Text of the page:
Is Tackling Climate Change a Third Rail for Republicans?

Bring Me the Heads of the GOP 8!

In late June of 2009, conservative and new Tea Party bloggers promised swift retribution for the eight lone Republicans who had voted for the American Clean Energy and Security Act (a.k.a., the Waxman-Markey Climate Bill).

Pundit Michelle Malkin circulated a “wanted” poster with headshots of “The Cap and Tax 8” which was widely reprinted throughout the Tea Party blogosphere.

“We must make examples of the Capntr8ors,” one blogger ordered the troops.

So, with the dust settling from the general election, how did it go?


That’s the beginning of my first post to a blog called “Edison 2.0′ that I started at Forbes online. I’ll be writing on cleantech issues, especially those dealing with energy. It’s exciting (and challenging) to be writing for a new and potentially different audience than you good folks who follow The Phoenix Sun, or my posts at OnEarth, Grist, The Energy Collective and elsewhere.

This doesn’t mean I’ll be closing shop here, however. This is MY baby, and I ain’t giving it up.

But, please do check out the post at Forbes and, as always, I welcome feedback, discussion, kudos and bills of any denomination.


The Elephant in the Gulf: How the GOP Caused the Oil Spill

When Ronald Reagan declared that “government isn’t the solution; government is the problem,” he probably wasn’t thinking about a blown oil well on the seafloor.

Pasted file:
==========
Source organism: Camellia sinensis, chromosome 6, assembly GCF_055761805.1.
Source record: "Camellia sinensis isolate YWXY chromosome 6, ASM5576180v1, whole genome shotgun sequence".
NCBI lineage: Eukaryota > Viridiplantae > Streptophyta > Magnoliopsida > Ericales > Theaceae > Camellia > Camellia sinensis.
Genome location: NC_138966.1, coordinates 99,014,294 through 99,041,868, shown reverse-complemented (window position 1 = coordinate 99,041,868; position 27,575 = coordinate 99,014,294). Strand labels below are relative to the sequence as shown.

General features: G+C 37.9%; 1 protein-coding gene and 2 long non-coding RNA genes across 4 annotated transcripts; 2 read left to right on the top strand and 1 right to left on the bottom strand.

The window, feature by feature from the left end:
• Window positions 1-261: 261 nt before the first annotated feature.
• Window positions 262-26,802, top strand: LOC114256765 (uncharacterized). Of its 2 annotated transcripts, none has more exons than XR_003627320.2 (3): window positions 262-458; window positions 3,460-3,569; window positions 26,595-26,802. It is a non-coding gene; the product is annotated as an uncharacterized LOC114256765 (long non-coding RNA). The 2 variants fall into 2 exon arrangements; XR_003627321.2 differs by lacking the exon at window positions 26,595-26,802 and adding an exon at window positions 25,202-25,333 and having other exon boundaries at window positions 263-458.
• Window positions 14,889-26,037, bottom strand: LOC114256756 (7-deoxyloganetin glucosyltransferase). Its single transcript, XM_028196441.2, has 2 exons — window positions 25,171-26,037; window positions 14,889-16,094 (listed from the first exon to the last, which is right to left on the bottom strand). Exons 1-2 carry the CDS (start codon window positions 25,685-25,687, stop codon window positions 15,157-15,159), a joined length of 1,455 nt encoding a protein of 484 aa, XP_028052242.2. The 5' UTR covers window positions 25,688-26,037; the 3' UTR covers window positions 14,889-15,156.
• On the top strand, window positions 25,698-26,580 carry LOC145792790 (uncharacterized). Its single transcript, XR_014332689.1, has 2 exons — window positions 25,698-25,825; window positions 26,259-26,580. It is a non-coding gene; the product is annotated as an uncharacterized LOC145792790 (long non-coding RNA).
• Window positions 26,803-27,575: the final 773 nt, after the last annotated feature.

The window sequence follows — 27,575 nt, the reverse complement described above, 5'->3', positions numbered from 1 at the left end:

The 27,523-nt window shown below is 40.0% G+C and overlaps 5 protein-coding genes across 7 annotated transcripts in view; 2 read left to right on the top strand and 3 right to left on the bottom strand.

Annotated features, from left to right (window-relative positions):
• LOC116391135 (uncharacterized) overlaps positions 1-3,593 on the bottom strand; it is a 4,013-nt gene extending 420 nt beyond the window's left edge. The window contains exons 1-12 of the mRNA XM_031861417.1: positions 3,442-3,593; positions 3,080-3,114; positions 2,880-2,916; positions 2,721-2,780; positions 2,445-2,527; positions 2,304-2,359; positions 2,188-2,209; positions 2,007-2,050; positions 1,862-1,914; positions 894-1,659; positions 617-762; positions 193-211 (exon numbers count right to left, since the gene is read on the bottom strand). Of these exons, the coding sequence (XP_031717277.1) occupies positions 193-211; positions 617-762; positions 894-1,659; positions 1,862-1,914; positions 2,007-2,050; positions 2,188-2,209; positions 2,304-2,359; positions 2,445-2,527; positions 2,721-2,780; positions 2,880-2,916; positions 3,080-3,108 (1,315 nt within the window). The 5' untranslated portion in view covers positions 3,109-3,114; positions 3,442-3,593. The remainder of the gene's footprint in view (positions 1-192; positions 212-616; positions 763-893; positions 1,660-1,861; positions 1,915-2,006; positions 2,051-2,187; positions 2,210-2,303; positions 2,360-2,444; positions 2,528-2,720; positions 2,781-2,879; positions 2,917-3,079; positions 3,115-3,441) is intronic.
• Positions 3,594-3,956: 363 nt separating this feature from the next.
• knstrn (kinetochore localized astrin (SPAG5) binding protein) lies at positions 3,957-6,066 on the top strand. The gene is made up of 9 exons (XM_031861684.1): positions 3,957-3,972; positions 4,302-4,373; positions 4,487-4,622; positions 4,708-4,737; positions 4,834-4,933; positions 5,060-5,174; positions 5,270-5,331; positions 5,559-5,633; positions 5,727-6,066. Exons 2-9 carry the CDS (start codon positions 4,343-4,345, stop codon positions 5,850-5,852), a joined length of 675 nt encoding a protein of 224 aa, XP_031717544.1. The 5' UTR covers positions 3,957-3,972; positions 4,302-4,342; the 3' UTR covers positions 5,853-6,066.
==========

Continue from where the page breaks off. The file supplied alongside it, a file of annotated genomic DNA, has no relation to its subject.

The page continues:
He should have been.

The crude oil spewing into the Gulf of Mexico is brought to you by the anti-regulatory movement that Reagan championed and George W. Bush rode into the White House. Now, tea-party Republicans are hoping to rack up victories in November so that they can get back to cutting what little regulatory oversight still exists in the U.S. The document below was written as a primer on the effects of anti-regulation focusing on the actions (and inactions) of George W. Bush during eight years in the White House. It should also be read as a cautionary tale. Ronald Reagan was right about one thing: the problem with the Republican party, he said, was that the right hand never knew what the far-right hand was doing. It’s just as true today.

The Bush Anti-Regulatory Legacy